July 11

What Gets Pruned Grows Stronger

As creative pros, we don’t struggle with new ideas, new projects, new meetings, new initiatives, new businesses, etc. What we often struggle with is saying no. We add thing after thing to our lives until we are suf- focating. There is simply no room left for another commitment. Then, of course, we add another.

This dynamic often plays out in organizations as well, where we love to add new systems and initiatives and expectations but rarely remove any of the old ones.

In a vineyard, a good vine keeper knows the value of pruning. If not regularly pruned, a vine will not produce up to its potential. Over time, it can bear a lot of mediocre fruit or a select amount of very good fruit.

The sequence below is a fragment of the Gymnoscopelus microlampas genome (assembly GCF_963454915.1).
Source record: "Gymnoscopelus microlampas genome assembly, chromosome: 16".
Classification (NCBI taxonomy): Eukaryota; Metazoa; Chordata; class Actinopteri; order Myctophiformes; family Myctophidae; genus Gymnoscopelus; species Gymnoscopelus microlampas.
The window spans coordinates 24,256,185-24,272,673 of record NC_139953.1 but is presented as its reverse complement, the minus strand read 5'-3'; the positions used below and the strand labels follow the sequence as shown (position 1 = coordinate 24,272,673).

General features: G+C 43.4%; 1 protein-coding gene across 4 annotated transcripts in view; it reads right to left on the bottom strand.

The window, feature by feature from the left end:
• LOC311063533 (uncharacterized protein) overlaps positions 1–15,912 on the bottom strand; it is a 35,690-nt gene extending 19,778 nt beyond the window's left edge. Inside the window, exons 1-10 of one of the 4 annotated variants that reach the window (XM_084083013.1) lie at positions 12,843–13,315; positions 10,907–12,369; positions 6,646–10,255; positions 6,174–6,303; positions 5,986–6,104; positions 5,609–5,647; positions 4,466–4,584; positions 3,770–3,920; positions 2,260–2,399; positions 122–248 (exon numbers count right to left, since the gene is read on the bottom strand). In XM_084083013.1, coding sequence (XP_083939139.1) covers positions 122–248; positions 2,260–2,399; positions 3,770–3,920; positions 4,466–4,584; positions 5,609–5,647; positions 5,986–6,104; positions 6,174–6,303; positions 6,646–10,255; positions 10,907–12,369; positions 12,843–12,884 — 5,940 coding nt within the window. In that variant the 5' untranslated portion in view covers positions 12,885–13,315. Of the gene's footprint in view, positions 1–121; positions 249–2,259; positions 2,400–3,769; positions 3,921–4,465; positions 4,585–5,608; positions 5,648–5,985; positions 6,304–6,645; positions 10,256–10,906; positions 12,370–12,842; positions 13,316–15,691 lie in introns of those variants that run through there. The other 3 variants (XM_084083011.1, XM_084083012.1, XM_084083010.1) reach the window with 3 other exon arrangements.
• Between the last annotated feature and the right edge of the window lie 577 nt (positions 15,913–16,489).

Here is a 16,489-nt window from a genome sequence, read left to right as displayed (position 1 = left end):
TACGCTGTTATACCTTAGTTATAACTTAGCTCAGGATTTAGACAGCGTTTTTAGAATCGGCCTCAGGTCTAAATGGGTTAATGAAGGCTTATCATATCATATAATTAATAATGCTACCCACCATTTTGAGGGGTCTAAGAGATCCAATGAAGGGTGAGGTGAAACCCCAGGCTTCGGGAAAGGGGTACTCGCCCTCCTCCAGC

The same principle applies in your life. Without routine pruning, you will settle into mediocrity because you simply won’t have enough resources to support your ambitions.

What very good thing in your life might need to go away so that something better can be born in its place? It might be a meeting, a project that once showed promise but now has become an energy drain, or even a relationship that is hanging on by a thread but neither of you wants to stop meeting for coffee. You must grow comfortable with pruning if you want to have sufficient energy and mental space to pour yourself into what matters most.

You must create space in life for the things that matter.


What needs to be pruned so that you have the focus, energy, and time to pour into what matters most?

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